When the Krampus gets around in Salzburg

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Krampus in Gnigl

When Krampus and Perchten get around in Salzburg

If Krampus and Perchten go around too Christmas in Salzburg, then hell is going on in the Gnigl ​​district. Some years ago we came into contact with the alpine tradition of St. Nicholas for the first time. At that time one interrupted Group of Krampussen unexpectedly our dinner in a Salzburg suburban hotel. Since then we have been fascinated by the harsh fellows, St. Nicholas in the time before the 6. December on his way through the Salzburg Voralpenland accompany. They look wild, the shaggy creatures with their white, gray or black skins, the loud cowbells or chains that beat on metal containers and the gruesome masks with horns of local animals from the Alps.


When Krampus and Perchten are around - a custom from the Middle Ages

The tradition of Krampus and Perchten dates back to the Middle Ages. At that time, the church promoted the dramaturgy of the bogeymen who accompanied Saint Nicholas on his processions. Nicholas, on the other hand, expressed his goodwill to those who had kept the commandments during the year. In Salzburg and its surroundings, a Krampus looks terrifying. You rarely see the original Krampus with his fur and red head. When a Krampus walks around in Salzburger Land, you see the most terrifying masks.


Gnigl ​​- When Krampus and Perchten go around
Off to Gnigl ​​when Krampus and Perchten are around in Salzburg


Often, their appearance has mingled with that of the Wildperchten, which during the Raun nights after the 21. December cast out the spirits of winter. Do not forget in this context the Schönperchten, who also roam through the villages of the Salzburger Land during the rough nights at the end of December and beginning of January. They announce the spring as aesthetes. Actually, this is a different custom that is older. But over the course of history, the boundaries between Krampus, the Perchten and the Schönperchten mixed in the folk tradition of the Alpine foothills.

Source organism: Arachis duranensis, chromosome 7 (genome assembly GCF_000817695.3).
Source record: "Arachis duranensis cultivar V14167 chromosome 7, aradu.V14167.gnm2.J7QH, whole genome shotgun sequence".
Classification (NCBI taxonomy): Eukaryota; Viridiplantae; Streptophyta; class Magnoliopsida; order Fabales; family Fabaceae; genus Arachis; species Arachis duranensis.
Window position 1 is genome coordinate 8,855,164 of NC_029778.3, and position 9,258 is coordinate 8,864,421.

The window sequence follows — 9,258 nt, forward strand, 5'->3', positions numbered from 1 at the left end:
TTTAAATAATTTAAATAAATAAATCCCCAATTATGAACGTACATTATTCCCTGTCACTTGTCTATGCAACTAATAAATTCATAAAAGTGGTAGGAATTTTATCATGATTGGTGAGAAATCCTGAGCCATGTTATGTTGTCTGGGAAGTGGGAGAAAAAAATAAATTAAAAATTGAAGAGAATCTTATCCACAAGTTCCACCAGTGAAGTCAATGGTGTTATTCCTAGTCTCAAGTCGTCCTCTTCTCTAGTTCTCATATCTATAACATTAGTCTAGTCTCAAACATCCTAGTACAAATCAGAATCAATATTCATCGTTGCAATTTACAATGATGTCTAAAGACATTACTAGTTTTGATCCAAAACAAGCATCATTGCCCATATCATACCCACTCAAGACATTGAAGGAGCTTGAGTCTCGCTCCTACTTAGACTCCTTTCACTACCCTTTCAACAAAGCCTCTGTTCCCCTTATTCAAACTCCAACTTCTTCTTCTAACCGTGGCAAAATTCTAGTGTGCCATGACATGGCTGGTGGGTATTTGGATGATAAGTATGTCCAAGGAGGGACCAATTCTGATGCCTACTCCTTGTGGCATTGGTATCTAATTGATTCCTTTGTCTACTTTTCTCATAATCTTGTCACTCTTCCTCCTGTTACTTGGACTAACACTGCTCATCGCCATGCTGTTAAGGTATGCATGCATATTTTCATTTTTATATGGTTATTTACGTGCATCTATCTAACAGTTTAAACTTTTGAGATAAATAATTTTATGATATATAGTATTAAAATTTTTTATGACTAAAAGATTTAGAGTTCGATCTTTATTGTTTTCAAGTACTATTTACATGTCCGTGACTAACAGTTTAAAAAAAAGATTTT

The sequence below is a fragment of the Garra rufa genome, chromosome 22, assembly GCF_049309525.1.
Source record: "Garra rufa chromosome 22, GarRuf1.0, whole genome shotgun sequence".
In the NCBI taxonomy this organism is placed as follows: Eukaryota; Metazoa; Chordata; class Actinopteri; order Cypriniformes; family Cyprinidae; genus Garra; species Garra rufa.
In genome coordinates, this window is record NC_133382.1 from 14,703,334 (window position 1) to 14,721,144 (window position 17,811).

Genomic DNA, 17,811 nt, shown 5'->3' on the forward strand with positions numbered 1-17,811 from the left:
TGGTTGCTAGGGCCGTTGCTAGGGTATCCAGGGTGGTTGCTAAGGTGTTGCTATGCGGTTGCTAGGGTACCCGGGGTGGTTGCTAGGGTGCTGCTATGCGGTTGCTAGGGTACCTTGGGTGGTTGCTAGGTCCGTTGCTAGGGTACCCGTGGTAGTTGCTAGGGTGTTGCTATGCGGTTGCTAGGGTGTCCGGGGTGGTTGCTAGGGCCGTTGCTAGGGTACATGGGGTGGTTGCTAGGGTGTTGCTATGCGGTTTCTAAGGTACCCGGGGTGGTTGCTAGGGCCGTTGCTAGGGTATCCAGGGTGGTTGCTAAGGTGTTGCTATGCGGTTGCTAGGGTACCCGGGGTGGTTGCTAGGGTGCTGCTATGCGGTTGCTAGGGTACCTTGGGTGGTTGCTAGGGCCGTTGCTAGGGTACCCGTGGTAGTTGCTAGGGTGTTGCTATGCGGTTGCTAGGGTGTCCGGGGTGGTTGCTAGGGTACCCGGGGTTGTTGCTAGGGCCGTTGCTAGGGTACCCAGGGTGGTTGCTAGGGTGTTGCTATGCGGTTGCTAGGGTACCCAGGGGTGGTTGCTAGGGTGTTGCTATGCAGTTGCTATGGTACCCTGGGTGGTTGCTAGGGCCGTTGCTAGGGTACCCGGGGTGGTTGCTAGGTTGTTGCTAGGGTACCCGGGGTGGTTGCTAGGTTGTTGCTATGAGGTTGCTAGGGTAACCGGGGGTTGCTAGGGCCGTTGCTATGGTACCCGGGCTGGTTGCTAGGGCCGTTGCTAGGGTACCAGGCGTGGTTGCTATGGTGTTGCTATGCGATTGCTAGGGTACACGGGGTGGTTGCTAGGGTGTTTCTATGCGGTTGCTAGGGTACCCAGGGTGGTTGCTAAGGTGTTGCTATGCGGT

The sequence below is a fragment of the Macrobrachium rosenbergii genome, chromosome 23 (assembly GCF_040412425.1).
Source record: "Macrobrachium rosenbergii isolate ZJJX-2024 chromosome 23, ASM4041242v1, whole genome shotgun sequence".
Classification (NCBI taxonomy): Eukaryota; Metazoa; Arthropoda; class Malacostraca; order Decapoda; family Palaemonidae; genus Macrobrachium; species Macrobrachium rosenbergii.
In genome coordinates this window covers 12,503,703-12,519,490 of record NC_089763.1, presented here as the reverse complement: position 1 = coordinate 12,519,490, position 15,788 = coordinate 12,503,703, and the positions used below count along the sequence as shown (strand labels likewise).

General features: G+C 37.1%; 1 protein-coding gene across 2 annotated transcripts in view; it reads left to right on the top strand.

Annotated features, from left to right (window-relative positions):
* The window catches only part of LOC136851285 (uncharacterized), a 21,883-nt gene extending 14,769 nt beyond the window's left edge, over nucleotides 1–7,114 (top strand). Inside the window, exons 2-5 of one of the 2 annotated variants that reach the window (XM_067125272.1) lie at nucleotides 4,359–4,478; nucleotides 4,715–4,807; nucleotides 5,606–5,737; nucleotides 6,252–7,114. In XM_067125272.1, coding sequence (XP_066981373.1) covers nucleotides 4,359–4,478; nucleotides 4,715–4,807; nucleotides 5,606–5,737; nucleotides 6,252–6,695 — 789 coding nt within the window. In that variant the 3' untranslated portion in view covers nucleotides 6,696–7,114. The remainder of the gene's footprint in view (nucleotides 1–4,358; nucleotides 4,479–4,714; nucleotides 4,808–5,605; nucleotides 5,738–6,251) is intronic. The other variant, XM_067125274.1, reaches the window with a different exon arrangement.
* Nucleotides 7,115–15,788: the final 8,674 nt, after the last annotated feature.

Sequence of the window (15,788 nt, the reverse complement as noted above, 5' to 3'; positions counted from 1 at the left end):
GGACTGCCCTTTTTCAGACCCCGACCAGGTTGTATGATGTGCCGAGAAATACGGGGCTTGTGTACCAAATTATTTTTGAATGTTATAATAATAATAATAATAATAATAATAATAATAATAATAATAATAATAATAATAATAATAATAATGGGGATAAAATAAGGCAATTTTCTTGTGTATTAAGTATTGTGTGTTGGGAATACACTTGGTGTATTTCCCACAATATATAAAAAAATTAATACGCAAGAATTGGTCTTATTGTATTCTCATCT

Grim masks when Krampus and Perchten are around in Gnigl

Of course, we don't see peaceful companions at the Krampus run in Gnigl, a suburb of Salzburg. Here's the real deal. When Krampus and Perchten get around in Salzburg, all hell breaks loose. If a Krampus hadn't run through the closed street before the start of the Krampus run and with the clattering of cowbells on his back to his girlfriend to get a kiss, I would hardly have guessed such young lads under the masks. These are terrifying. Some of the wild fellows seem big to me in their skins, which they shake under the din of the cowbells. They strapped the bells to their backs.



The Russian girl sitting on the fence in front of us doesn't seem to mind that every few minutes another Kramperl with a wild face and long horns is magically attracted to her. When Krampus and Perchten are around, it's not going to be gentle. Some try to frighten it, others swipe their cow and fur tails across its face. The little one can't get enough of it. The father next to her laughs at every Krampus who approaches his daughter.


Krampus in Gnigl
When Krampus and Perchten are around in Salzburg – Krampuses in Gnigl


Wild witches suit the Krampus

Even the witches show up. One performs leapfrogs and rollovers before approaching us. She swings her broom threateningly in the air. It moves towards us hesitantly and with uncoordinated leaps. Her nose sticks out like a hook from her wooden face, which is covered by a pointed hat that slips down her face with every step. The witches are in no way inferior to Krampus and Perchten in their unpredictability.

It's one hell of a spectacle when Krampus and Perchten go around, ringing in the Christmas season in Salzburg's Gnigl ​​district. Crowds line the path of the wild creatures, and in some places the people are so dense that it is almost impossible to make your way through. There is a tension in the air that makes the crowd vibrate. What an experience! How wonderful that this tradition is still alive in Salzburg.